Deciphering Intel’s new X25-M G2 SSD

My laptop hard disk is beginning to die. In what seems like perfect timing, Intel has released a refresh of their X25-M solid state disk (SSD) lineup (via Engadget and Ars Technica). The new models offer much over the old ones:

  • Manufactured on a 35 nm vs 50 nm process
  • Faster seek times, both read and write, leading to more I/O operations per second (IOPS)
  • Significantly less expensive (Cited as a 60% price drop, though that’s comparing at-introduction MSRPs. It’s still at least 25% less.)
  • Greater shock tolerance (1500 G vs 1000 G)
  • Future TRIM command support, via firmware upgrade. The ATA TRIM command mitigates SSD fragmentation problems that have been the cause of many performance issues.

While die shrinks usually lead to parts that consume less power, the new X25-M uses the same amount of power when active (150 mW), and actually more power when idle (75 mW vs 60 mW). Still, it’s significantly less power than most laptop hard disk drives (my Hitachi 7K200 idles at 800 mW). [Source: Intel’s technical specifications]

Of course, with all these changes, Intel decided to name the drives the same as the old ones, making it difficult for people who want to buy one right now to know what device they’re actually getting.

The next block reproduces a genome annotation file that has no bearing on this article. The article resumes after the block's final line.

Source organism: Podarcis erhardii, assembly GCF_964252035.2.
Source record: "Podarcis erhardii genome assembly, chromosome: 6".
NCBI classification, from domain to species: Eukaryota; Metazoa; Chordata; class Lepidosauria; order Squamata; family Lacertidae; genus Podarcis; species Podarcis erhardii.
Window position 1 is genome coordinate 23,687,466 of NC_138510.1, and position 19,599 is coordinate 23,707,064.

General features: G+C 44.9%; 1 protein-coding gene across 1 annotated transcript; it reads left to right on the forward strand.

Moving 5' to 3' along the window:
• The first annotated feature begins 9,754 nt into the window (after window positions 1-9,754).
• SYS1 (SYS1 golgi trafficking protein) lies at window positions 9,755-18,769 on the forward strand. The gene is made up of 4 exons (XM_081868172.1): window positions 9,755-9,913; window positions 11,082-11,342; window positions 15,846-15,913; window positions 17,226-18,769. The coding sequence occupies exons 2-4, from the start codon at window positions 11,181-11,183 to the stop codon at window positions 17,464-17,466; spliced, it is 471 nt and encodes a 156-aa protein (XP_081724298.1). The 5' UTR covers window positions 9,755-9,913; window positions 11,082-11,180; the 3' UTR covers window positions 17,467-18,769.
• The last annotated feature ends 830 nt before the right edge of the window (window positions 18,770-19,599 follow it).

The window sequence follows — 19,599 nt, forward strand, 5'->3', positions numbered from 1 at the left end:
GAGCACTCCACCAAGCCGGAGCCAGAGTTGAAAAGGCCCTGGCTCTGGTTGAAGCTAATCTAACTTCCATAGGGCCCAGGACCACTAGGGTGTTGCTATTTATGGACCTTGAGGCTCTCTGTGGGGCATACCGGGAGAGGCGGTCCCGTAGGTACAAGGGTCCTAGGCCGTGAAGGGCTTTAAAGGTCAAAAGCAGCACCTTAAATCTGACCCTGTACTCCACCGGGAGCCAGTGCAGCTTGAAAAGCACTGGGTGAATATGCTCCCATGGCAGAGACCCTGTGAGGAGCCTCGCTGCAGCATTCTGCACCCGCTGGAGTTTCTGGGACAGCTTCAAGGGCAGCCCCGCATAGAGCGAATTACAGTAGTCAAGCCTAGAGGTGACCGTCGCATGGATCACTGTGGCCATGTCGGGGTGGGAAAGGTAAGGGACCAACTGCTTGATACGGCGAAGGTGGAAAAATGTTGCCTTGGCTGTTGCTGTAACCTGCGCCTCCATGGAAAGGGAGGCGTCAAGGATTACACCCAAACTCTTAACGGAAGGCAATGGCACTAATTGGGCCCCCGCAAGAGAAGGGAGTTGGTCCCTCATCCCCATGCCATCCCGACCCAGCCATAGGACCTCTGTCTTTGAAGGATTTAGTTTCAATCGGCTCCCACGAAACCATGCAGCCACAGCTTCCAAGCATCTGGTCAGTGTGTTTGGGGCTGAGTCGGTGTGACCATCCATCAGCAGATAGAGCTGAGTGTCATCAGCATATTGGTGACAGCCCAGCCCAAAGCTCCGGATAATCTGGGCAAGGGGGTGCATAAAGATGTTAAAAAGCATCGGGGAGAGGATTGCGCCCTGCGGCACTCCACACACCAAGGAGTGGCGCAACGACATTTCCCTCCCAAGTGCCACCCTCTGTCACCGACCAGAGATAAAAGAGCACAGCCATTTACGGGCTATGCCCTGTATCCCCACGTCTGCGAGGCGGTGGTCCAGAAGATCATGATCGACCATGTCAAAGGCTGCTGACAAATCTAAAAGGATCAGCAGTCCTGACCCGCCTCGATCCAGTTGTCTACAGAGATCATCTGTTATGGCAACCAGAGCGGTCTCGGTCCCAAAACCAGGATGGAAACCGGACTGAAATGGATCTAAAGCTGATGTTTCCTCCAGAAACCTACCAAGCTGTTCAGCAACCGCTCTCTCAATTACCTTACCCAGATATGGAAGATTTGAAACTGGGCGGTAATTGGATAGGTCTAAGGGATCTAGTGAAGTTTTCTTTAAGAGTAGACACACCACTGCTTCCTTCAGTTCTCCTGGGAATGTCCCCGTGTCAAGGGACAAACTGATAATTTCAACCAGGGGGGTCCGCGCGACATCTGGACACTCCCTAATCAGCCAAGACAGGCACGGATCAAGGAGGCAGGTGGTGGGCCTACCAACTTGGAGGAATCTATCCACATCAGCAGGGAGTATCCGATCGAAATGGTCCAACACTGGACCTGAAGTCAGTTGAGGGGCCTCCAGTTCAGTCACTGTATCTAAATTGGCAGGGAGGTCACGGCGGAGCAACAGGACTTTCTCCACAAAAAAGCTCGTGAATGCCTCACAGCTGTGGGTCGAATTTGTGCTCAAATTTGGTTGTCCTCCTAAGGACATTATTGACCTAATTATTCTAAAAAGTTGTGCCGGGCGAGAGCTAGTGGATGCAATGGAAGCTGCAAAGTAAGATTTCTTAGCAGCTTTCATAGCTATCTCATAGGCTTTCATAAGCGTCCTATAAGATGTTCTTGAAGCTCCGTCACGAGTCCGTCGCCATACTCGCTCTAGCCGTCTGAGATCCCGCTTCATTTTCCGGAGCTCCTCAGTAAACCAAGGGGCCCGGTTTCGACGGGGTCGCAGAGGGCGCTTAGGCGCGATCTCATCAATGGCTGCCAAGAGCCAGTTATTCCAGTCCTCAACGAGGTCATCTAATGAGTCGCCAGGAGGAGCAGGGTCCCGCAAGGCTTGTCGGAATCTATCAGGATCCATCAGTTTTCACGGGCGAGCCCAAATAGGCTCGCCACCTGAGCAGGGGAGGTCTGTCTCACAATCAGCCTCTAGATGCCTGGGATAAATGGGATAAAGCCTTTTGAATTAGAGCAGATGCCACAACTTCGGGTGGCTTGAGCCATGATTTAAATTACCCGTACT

This kind of inane marketing isn’t new, with the most infamous example on my mind being the Linksys WRT54G. Linksys (so far) as made 6 different revisions of the exact same model, drastically changing the internal hardware throughout the revisions. While most people don’t care, a few did, such as those in the modder community (like myself) who wanted to run modified firmwares. Purchasing anything took a lot of research on the part of the buyer. Manufacturers really should be in the business of making their products easier to buy, not more difficult.

Fortunately, I’ve done the research for you: the new Intel SSDs do have slightly different part numbers, so you can tell the old parts from the new. For example, the old X25-M 80 GB disk has a part number of SSDSA2MH080G1C1, while the newer model has a part number of SSDSA2MH080G201. That is, the part numbers contain either a “G1” or a “G2” corresponding to the revision.

With the glowing positive reviews for the X25-M since it’s introduction a few months ago, its new lower price, and most importantly, the failure of my current laptop disk, I’m going to pick up one of these drives within a week.


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